Last Update: 5/11/2017 10:38:00 AM
Lisa Poper comes to the rescue of unwanted animals
RUSCOMBMANOR TOWNSHIP - Safety Net Sanctuary in Ruscombmanor Township provides tender loving care for a variety of unwanted animals.
Lisa Poper is the kind of person who takes action if she sees an injured animal on the side of the road.
A fondness for helping animals in need was instilled in her growing up on a farmette near Fleetwood.
"I was always a big animal lover ever since I was a kid," Poper said. "I was always involved in 4-H. We always had dogs, cats, horses, a little bit of everything."
About 11 years ago, she began to take things a step further by welcoming unwanted animals into her home to care for them.
Three years ago, she made her commitment to animals apparent to the community when she officially established Safety Net Sanctuary on her farmette in Ruscombmanor Township.
She has a deep compassion for animals she rescues that are either old of blind, have cancer or are unwanted for other reasons.
"I just think they need a voice, and I represent them in that aspect and give them as much care and love as I can until they pass or I can find them a home," she said.
Most of the animals at the sanctuary are there to stay, such as horses she has that can no longer be ridden.
"A lot of the animals I have here are senior and special-needs animals," she said. "A lot of them don't get adopted out."
The sanctuary sits on 12 acres of land, most of which is pasture where the horses and goats graze. Pot belly pigs share a paddock area, and other areas of the sanctuary are occupied by cats, chickens, ducks, a turkey and even a bunny that is free to roam.
"It's just one big, happy circle," she said. "They all run together, which makes me feel they are comfortable being here and that they are loved and are all content."
One of Poper's favorite residents at her sanctuary is a mini donkey named Henry.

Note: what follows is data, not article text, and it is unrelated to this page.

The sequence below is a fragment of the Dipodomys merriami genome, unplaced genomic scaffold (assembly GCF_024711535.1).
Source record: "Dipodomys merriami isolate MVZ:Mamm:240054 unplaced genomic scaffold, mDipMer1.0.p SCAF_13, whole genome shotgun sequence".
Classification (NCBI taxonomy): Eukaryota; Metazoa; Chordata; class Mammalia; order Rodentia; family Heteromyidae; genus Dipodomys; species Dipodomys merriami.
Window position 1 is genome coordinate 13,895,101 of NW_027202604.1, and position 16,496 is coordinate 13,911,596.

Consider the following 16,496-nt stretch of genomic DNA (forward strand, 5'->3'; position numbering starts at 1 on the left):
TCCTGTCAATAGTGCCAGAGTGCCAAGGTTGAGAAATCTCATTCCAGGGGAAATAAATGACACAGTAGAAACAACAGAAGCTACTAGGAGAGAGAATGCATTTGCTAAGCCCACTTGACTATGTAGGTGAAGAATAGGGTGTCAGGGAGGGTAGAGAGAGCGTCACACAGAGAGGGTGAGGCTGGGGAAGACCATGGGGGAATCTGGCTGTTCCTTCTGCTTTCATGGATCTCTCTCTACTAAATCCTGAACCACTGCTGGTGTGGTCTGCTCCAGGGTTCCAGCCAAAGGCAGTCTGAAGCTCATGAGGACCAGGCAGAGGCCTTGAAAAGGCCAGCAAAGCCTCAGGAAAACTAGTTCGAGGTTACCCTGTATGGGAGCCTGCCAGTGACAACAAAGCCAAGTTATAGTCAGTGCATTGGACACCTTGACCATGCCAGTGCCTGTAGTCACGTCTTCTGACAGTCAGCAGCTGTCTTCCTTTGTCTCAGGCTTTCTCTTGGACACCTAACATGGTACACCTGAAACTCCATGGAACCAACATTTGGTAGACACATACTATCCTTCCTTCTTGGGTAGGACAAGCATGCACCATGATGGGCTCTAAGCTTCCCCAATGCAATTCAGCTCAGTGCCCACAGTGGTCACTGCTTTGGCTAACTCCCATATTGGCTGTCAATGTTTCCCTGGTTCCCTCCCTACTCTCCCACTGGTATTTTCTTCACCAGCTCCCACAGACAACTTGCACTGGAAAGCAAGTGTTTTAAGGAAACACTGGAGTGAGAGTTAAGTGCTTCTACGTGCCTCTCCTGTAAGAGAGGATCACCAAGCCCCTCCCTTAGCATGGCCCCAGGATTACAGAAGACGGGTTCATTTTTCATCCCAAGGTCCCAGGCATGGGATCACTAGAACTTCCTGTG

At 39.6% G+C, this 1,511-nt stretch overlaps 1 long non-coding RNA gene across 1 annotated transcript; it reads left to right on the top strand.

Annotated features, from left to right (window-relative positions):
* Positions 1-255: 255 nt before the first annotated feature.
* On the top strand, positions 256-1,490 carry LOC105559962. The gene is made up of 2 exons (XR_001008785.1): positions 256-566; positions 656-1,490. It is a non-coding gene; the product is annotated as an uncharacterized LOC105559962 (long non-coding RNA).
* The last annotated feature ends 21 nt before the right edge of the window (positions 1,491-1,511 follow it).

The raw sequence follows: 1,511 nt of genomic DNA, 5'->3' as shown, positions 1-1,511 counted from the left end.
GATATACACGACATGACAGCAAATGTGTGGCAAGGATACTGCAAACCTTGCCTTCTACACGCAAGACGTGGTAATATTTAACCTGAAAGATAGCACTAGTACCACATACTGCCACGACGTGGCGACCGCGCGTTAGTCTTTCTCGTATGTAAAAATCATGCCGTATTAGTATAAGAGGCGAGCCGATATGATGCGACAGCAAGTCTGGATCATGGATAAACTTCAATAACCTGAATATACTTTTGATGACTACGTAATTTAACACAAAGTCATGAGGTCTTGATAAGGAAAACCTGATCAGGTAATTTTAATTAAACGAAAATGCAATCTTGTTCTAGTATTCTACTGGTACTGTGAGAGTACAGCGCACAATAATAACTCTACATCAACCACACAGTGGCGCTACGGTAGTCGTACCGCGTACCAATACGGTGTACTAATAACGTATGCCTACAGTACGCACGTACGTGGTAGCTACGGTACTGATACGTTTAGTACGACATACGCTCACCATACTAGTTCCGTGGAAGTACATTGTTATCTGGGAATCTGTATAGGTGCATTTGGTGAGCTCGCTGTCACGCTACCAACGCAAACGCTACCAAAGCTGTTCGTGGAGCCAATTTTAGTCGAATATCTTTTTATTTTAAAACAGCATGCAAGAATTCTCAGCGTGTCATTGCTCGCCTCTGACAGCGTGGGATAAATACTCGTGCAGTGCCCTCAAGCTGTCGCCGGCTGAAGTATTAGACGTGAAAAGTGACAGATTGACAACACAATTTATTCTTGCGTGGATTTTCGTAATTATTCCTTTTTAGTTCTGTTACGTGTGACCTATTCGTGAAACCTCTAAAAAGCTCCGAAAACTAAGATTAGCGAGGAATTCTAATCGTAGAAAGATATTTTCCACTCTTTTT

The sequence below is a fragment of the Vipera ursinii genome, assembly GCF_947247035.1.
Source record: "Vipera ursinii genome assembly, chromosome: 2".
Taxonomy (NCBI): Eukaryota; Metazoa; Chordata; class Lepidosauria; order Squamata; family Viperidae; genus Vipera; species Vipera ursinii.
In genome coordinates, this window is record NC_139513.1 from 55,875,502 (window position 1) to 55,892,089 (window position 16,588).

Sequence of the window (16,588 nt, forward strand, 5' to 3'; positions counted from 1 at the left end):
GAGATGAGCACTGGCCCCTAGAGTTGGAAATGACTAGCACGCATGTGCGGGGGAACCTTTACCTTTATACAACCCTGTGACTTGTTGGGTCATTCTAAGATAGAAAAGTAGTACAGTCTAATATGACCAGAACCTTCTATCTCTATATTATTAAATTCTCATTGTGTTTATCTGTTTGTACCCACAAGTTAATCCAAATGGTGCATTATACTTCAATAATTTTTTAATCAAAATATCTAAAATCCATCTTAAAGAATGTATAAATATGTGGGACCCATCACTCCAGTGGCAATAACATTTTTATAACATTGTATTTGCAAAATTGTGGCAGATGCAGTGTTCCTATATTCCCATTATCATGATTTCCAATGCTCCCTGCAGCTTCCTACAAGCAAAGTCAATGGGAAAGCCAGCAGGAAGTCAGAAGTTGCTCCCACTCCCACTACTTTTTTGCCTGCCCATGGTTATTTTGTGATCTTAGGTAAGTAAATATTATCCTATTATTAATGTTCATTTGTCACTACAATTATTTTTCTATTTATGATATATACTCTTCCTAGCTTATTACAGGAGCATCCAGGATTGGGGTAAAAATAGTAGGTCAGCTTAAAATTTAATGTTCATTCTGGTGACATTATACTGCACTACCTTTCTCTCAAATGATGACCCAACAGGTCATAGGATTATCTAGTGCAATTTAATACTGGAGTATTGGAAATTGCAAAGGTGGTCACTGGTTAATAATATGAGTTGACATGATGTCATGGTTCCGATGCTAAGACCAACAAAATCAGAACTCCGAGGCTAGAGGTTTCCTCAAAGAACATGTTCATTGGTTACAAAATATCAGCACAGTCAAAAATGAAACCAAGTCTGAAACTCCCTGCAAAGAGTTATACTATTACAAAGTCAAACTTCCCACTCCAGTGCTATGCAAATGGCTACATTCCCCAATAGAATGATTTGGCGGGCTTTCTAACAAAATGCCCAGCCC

"He hollers every morning, and the whole neighborhood can hear him," she said. "He was rescued from an auction."
The dogs at the sanctuary live with Poper in her home when they aren't outside playing in a fenced-in area.
"I have pit bull, a rottweiler and a chihuahua - the older chihuahuas usually need homes - and I also have a bulldog," she said.
Despite Poper's demanding schedule as a nurse who works night shift, she enjoys carving out the time needed to care of the animals during the day after work.
"The process of feeding takes at least three hours in the morning," she said. "At night, before I go to work, I will come out and check on everyone."
Weekends are reserved for chores such as mucking out stalls. When it comes to any of the animals needing medical care, Poper has some places she turns to most frequently.
"I usually deal with the hospital at the Humane Society, or the Bernville Veterinary Clinic works with me," she said.
Word of mouth has been the primary source of getting animals to the sanctuary. In some cases, Poper takes animals from the Humane Society that can't be adopted out for various reasons.
"People who know me from previous jobs and friends, they are the people who will contact me and ask me if I can help them," she said.
Debbie Dreisbach, who works with No Nonsense Neutering in Muhlenberg Township, has been working with Poper for the past few years.
"She has helped us several times by taking stray shelter cats that were too scared to be adopted," Dreisbach said. "The program she provides gives animals a place to go and live out their lives when no other options to them are available."
No Nonsense Neutering has been working on an initiative to place shelter feral cats in barn homes.
"I will get a feral cat, and the next thing you know I can touch them and they are comfortable with me," Poper said.
Poper's big heart for animals has led to making her life feel complete.
"I was never a person to be married and have kids and do all that - it has always been animals," she said.
Poper said the greatest fulfillment she gets from having her sanctuary is knowing how much her animals rely on her.
"They know I'm going to see them every day, and I look out for them every day," she said.
Poper has made sacrifices to care for her animals, but she said it has been worth it.
"I do give up a lot personally for them because their needs come first," she said. "You always have to sacrifice things for what you love. I have missed out on vacations, relationships and things like that, but it's OK. This is very rewarding to me."
Contact Courtney H. Diener-Stokes: firstname.lastname@example.org.